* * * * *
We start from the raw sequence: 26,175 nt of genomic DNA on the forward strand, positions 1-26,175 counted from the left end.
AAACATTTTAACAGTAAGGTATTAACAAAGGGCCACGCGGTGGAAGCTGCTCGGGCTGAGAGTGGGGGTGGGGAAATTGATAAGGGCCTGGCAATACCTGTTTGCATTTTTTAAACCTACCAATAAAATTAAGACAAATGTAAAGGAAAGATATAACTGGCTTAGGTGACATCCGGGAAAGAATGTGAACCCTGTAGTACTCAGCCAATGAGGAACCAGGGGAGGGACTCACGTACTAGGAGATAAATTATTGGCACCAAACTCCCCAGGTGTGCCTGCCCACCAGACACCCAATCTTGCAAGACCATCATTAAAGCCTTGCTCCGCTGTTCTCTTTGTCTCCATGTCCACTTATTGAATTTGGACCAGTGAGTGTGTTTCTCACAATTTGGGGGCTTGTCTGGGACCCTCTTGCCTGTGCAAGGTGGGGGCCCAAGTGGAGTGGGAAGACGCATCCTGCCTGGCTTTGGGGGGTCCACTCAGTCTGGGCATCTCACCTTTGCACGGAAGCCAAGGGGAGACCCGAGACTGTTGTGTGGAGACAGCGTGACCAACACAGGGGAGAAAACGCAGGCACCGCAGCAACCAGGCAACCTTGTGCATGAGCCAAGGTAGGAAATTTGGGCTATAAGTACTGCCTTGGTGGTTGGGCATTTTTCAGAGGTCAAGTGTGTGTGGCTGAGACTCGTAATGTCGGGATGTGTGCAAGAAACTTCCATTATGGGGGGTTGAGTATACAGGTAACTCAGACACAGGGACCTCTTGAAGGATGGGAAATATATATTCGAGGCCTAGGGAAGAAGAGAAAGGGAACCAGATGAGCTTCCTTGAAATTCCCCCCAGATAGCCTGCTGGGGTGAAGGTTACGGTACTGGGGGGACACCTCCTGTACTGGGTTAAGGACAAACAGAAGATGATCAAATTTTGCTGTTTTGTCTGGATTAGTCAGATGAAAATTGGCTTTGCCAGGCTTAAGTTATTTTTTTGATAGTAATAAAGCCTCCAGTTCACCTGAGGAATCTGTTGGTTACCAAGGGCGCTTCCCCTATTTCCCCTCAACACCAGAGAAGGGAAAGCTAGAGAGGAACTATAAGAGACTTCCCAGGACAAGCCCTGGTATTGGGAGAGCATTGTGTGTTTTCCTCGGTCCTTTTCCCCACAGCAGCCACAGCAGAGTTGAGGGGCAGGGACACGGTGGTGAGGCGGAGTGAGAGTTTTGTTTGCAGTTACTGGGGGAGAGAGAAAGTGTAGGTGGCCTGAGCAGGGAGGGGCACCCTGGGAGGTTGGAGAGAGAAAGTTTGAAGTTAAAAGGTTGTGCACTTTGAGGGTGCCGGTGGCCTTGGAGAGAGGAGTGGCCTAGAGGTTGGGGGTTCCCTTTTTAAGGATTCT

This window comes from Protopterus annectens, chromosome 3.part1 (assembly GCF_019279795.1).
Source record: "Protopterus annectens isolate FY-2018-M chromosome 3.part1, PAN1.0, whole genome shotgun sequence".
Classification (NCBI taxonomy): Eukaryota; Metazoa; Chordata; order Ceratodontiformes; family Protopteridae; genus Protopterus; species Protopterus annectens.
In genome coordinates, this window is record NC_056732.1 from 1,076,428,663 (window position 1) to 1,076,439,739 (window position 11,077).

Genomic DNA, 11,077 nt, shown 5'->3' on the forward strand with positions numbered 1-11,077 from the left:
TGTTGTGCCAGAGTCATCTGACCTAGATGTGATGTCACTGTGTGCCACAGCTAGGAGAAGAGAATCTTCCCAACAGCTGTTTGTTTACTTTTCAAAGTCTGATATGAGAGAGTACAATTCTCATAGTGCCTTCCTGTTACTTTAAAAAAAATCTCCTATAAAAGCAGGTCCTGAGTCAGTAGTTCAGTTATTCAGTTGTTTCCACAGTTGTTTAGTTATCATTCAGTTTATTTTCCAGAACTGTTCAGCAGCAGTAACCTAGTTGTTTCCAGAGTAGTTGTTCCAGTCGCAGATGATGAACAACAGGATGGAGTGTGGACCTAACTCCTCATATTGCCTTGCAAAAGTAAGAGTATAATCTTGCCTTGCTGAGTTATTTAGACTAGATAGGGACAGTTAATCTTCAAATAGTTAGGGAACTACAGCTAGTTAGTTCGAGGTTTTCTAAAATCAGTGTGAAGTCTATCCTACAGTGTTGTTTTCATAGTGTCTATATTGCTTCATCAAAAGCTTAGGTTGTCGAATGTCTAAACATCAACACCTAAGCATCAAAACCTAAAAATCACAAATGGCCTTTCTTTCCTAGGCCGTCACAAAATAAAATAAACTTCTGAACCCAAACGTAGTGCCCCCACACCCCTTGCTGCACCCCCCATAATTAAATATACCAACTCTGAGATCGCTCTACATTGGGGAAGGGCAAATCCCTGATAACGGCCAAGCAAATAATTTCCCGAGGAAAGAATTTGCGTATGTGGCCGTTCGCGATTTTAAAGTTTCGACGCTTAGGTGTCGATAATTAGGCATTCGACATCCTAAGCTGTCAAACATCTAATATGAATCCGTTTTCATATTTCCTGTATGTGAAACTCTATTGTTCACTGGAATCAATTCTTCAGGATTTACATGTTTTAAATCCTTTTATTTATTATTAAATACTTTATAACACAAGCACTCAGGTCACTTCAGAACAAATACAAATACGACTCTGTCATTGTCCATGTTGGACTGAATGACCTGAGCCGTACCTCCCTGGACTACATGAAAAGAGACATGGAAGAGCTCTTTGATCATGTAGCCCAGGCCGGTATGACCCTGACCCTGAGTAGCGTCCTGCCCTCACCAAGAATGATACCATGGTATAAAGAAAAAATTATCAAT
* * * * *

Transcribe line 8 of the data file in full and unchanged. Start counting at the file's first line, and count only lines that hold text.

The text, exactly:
TGTTGTGCCAGAGTCATCTGACCTAGATGTGATGTCACTGTGTGCCACAGCTAGGAGAAGAGAATCTTCCCAACAGCTGTTTGTTTACTTTTCAAAGTCTGATATGAGAGAGTACAATTCTCATAGTGCCTTCCTGTTACTTTAAAAAAAATCTCCTATAAAAGCAGGTCCTGAGTCAGTAGTTCAGTTATTCAGTTGTTTCCACAGTTGTTTAGTTATCATTCAGTTTATTTTCCAGAACTGTTCAGCAGCAGTAACCTAGTTGTTTCCAGAGTAGTTGTTCCAGTCGCAGATGATGAACAACAGGATGGAGTGTGGACCTAACTCCTCATATTGCCTTGCAAAAGTAAGAGTATAATCTTGCCTTGCTGAGTTATTTAGACTAGATAGGGACAGTTAATCTTCAAATAGTTAGGGAACTACAGCTAGTTAGTTCGAGGTTTTCTAAAATCAGTGTGAAGTCTATCCTACAGTGTTGTTTTCATAGTGTCTATATTGCTTCATCAAAAGCTTAGGTTGTCGAATGTCTAAACATCAACACCTAAGCATCAAAACCTAAAAATCACAAATGGCCTTTCTTTCCTAGGCCGTCACAAAATAAAATAAACTTCTGAACCCAAACGTAGTGCCCCCACACCCCTTGCTGCACCCCCCATAATTAAATATACCAACTCTGAGATCGCTCTACATTGGGGAAGGGCAAATCCCTGATAACGGCCAAGCAAATAATTTCCCGAGGAAAGAATTTGCGTATGTGGCCGTTCGCGATTTTAAAGTTTCGACGCTTAGGTGTCGATAATTAGGCATTCGACATCCTAAGCTGTCAAACATCTAATATGAATCCGTTTTCATATTTCCTGTATGTGAAACTCTATTGTTCACTGGAATCAATTCTTCAGGATTTACATGTTTTAAATCCTTTTATTTATTATTAAATACTTTATAACACAAGCACTCAGGTCACTTCAGAACAAATACAAATACGACTCTGTCATTGTCCATGTTGGACTGAATGACCTGAGCCGTACCTCCCTGGACTACATGAAAAGAGACATGGAAGAGCTCTTTGATCATGTAGCCCAGGCCGGTATGACCCTGACCCTGAGTAGCGTCCTGCCCTCACCAAGAATGATACCATGGTATAAAGAAAAAATTATCAAT